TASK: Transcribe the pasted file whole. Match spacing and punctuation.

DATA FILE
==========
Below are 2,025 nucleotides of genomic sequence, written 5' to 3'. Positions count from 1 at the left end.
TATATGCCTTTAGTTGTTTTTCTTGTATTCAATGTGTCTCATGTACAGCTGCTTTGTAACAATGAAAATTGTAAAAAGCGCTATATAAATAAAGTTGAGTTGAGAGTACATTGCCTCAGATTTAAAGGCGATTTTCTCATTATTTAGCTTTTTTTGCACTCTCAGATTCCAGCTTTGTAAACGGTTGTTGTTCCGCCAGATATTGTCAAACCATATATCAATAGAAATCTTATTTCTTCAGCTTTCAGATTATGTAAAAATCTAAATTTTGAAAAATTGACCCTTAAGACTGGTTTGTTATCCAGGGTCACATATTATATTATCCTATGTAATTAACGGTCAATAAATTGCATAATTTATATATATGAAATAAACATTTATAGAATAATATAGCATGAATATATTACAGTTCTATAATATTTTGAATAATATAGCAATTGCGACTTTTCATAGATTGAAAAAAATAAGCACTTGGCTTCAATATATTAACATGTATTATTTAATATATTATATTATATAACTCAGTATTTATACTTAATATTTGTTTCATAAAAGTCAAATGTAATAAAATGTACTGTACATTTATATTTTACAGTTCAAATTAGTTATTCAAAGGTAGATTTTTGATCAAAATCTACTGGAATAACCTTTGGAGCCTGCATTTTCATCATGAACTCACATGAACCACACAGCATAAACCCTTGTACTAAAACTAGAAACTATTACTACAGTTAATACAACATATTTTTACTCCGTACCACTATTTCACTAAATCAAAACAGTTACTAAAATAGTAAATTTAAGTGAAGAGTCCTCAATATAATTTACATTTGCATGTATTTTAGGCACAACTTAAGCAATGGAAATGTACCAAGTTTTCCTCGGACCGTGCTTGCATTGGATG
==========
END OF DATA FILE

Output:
Below are 2,025 nucleotides of genomic sequence, written 5' to 3'. Positions count from 1 at the left end.
TATATGCCTTTAGTTGTTTTTCTTGTATTCAATGTGTCTCATGTACAGCTGCTTTGTAACAATGAAAATTGTAAAAAGCGCTATATAAATAAAGTTGAGTTGAGAGTACATTGCCTCAGATTTAAAGGCGATTTTCTCATTATTTAGCTTTTTTTGCACTCTCAGATTCCAGCTTTGTAAACGGTTGTTGTTCCGCCAGATATTGTCAAACCATATATCAATAGAAATCTTATTTCTTCAGCTTTCAGATTATGTAAAAATCTAAATTTTGAAAAATTGACCCTTAAGACTGGTTTGTTATCCAGGGTCACATATTATATTATCCTATGTAATTAACGGTCAATAAATTGCATAATTTATATATATGAAATAAACATTTATAGAATAATATAGCATGAATATATTACAGTTCTATAATATTTTGAATAATATAGCAATTGCGACTTTTCATAGATTGAAAAAAATAAGCACTTGGCTTCAATATATTAACATGTATTATTTAATATATTATATTATATAACTCAGTATTTATACTTAATATTTGTTTCATAAAAGTCAAATGTAATAAAATGTACTGTACATTTATATTTTACAGTTCAAATTAGTTATTCAAAGGTAGATTTTTGATCAAAATCTACTGGAATAACCTTTGGAGCCTGCATTTTCATCATGAACTCACATGAACCACACAGCATAAACCCTTGTACTAAAACTAGAAACTATTACTACAGTTAATACAACATATTTTTACTCCGTACCACTATTTCACTAAATCAAAACAGTTACTAAAATAGTAAATTTAAGTGAAGAGTCCTCAATATAATTTACATTTGCATGTATTTTAGGCACAACTTAAGCAATGGAAATGTACCAAGTTTTCCTCGGACCGTGCTTGCATTGGATG